What's the No. 1 thing you can do to find success and fulfillment in your career? "QTIP, or, quit taking it personally," says Tammy Gooler Loeb, MBA, CPCC, career and executive coach. In today's uncertain economy, it is important to focus on the big picture: keeping your job and enjoying what you do. Whether you are a new graduate or on the brink of retirement, don't allow minor challenges to get in the way of your career goals. ADVANCE spoke to career advisors to get the best tips on moving up the career ladder, building a reliable network, and finding joy in your job every day.
Assess Your Goals
Alisa Cohn, executive coach, said the first step in achieving a fulfilling career is to clarify what you want and where you are going. "Speak to people who are in positions that might interest you and find out what they do and how they got their position," she said. "In doing so, you will focus your goal and build your network. If you hit it off, you'll be the first person they think of when a good role opens up."
Stan C. Kimer, career consultant and president of Total Engagement Consulting by Kimer, said that it's important to discover what career goals motivate you. "What are you truly looking for? Financial potential, continued learning and intellectual growth, getting to work with innovative technology, making a positive impact on the world?" Kimer said. "Documenting what you really want from your career is important in finding your first job and evaluating how it fits into your long-term career potential."
According to Mitchell D. Weiss, adjunct professor of finance at the University of Hartford and author of "Life Happens: A Practice Guide to Personal Finance from College to Career," having a career plan will not only be logical for you, but for potential employers. And "once you have a better idea of what your needs, strengths and values are, you can identify which parts of your job are fulfilling and which areas may need some adjustment," Loeb said.
Build Your Network
Whether you are a new graduate or a seasoned professional looking for a new direction in your field, Kimer said the best thing you can do to build a fulfilling career is network. "If you are getting ready to graduate, check with your placement center and get some names of people who graduated a year or two prior to you. Contact them. They will be valuable mentors who can share their experiences and provide insight and guidance into the job search," he said.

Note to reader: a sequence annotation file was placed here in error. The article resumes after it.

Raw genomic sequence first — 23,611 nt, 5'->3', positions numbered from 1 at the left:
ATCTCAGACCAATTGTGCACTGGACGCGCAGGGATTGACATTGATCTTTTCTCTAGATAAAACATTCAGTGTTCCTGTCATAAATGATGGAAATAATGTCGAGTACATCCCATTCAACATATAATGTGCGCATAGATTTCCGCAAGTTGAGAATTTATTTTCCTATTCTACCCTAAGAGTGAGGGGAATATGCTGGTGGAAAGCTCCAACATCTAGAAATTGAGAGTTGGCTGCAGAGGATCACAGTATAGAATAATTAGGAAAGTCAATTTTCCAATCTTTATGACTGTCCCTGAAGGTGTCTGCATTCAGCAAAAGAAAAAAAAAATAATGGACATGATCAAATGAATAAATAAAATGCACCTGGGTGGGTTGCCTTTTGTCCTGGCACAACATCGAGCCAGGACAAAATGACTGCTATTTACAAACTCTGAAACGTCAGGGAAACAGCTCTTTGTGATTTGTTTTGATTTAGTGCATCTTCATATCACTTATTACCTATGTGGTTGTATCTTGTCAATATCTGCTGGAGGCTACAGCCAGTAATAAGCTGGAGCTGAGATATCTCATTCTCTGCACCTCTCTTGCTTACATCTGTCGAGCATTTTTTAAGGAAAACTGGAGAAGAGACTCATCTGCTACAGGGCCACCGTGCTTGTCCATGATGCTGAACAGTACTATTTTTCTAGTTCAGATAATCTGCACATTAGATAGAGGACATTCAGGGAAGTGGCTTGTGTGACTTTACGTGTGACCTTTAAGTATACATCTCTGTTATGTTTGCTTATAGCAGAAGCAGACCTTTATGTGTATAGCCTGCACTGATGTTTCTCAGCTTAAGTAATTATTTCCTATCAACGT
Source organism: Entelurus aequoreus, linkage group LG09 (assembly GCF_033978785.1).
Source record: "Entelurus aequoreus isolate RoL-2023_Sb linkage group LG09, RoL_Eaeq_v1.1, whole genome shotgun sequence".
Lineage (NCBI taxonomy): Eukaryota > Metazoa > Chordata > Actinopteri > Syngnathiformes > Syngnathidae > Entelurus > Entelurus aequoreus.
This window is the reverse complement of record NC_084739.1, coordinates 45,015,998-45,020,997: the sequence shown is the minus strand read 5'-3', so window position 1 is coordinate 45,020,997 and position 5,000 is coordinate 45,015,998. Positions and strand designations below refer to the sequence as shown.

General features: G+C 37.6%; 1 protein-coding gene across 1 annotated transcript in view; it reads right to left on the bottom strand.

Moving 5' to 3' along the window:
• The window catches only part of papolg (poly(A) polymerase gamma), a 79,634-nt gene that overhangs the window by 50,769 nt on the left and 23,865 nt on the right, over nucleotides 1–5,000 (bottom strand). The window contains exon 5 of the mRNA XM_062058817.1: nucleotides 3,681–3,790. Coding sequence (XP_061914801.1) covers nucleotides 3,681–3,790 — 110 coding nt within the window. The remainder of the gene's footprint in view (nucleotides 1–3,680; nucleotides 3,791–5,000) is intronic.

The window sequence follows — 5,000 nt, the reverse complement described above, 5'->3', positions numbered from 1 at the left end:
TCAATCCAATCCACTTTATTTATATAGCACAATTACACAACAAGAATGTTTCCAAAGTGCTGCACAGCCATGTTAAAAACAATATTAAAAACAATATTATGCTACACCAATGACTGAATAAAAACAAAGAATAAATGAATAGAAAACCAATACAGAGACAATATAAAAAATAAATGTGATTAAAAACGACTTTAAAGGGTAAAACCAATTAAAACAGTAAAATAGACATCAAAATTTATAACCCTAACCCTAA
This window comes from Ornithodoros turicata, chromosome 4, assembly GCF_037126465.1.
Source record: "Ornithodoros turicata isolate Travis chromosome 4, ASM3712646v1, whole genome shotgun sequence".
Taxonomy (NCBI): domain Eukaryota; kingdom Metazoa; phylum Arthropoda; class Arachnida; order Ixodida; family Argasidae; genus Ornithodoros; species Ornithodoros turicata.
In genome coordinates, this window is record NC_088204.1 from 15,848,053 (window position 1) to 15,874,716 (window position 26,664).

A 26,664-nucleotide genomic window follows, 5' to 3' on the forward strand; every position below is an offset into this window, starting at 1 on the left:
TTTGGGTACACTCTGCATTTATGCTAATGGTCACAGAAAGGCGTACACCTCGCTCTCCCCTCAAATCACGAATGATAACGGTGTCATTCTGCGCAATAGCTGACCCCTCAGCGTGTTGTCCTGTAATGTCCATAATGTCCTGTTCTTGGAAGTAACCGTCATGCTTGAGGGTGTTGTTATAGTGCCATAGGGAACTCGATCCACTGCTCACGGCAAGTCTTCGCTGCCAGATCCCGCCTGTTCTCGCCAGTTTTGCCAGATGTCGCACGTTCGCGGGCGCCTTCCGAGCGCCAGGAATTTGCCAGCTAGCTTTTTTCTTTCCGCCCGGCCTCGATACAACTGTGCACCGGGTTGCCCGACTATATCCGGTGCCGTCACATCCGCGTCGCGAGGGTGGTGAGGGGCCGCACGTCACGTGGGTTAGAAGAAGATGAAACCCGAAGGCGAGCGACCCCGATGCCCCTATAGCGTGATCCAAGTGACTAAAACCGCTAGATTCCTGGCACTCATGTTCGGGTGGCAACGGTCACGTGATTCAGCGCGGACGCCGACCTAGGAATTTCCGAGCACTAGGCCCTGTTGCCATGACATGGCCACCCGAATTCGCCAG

Cohn added that even for those well into their careers, networks should consist of a variety of professionals from your field. "Your network should be up, down and around - not just up," she said. "Peers are just as important for your advancement. If colleagues don't think you're a good worker, it could come back to haunt you." But no matter where you are in your career, Loeb said it is important to develop relationships that help you learn. "Networking is about information gathering first and getting a job second."
Befriend the Job Market
When developing a successful career, it is important to be mindful of the job market. "Who said you are supposed to keep one job for a long period of time?" Cohn said. "That hasn't been true for 20 years. The economy has changed, and it's ok to have more than one job in line." Loeb added that with a few exceptions, company loyalty to employees and employee loyalty to companies no longer exists. "It's important to think like an entrepreneur about your career and be ready to make adjustments as the job market shifts," she said.
But how can you focus on building fulfillment if your position keeps changing? "Different jobs will give you diverse experiences and allow you to meet new people," Cohn said. "This helps you learn and gives you a broader view of what you want." Instead of looking at the number of times you've changed jobs, focus on the key skills and knowledge gained in each position. "Common themes will have evolved across many jobs," Kimer said. "Focus on those as a package that can be used to sell yourself during each successive position in your career."
Take Joy in the Small Things
For those that are wary about job changes but still desire a fresh set of challenges to build success, Cohn said it's important to focus on the positives. "Do you like your coworkers? Are you committed to helping others? Remember that excellence takes just a second: it's a decision you make in the moment to apply your best self to a job."
Kimer said that even if you're not in your ideal position, you can still find success and fulfillment in what you do. "In today's rough economy, you may have had to take the first available job. But that's ok. Analyze how it can help you grow toward some of your goals and consider the transferable skills you can build in that position and carry along with you as you move up in your career."
Kelly Wolfgang is assistant editor for ADVANCE.